When you’re troubleshooting TCP/IP problems on your network, chances are the first tool you head for is the Ping utility. By default, the Ping utility sends four ICMP (Internet control message protocol) echo packets to a remote computer and listens for the replies. You can then use the information generated by the utility to move on to the next troubleshooting step. In some cases, you may find that this second step involves using the Tracert utility, which traces a packet to a remote computer, showing how many hops the packet requires to reach the host and how long each hop takes. As it does so, it displays the FQDN (fully qualified domain name) and IP address of each gateway along the route to the remote computer.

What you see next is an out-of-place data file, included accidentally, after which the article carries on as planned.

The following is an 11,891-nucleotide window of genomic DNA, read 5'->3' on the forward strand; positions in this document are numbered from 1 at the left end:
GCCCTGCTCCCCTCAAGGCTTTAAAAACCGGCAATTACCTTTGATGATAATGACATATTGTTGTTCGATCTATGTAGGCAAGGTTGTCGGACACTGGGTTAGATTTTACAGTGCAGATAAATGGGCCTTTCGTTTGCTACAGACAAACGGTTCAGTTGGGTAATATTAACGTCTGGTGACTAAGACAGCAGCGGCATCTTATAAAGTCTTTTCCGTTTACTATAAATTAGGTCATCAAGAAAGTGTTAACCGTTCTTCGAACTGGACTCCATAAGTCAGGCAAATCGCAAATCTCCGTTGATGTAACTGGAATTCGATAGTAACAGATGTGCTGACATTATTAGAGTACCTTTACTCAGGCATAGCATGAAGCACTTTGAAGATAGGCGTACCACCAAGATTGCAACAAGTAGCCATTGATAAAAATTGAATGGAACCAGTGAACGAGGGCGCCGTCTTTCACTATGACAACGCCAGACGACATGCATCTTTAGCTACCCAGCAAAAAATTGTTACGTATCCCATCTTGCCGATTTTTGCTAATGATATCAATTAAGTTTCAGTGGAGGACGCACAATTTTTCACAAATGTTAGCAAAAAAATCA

While the results generated by these two utilities provide a good view of the problem, you can get all this information, and more, by using the PathPing command. As you can surmise from its name, PathPing is basically a hybrid of the Tracert and Ping utilities bundled into one utility. However, PathPing is a more powerful troubleshooting tool than either of its predecessors. It generates a detailed statistical report that can more precisely indicate the cause of the network problem.
As a follow-up to the popular IPConfig Gadget, I decided to create a gadget to automate the PathPing command. Let’s take a closer look at the PathPing Gadget.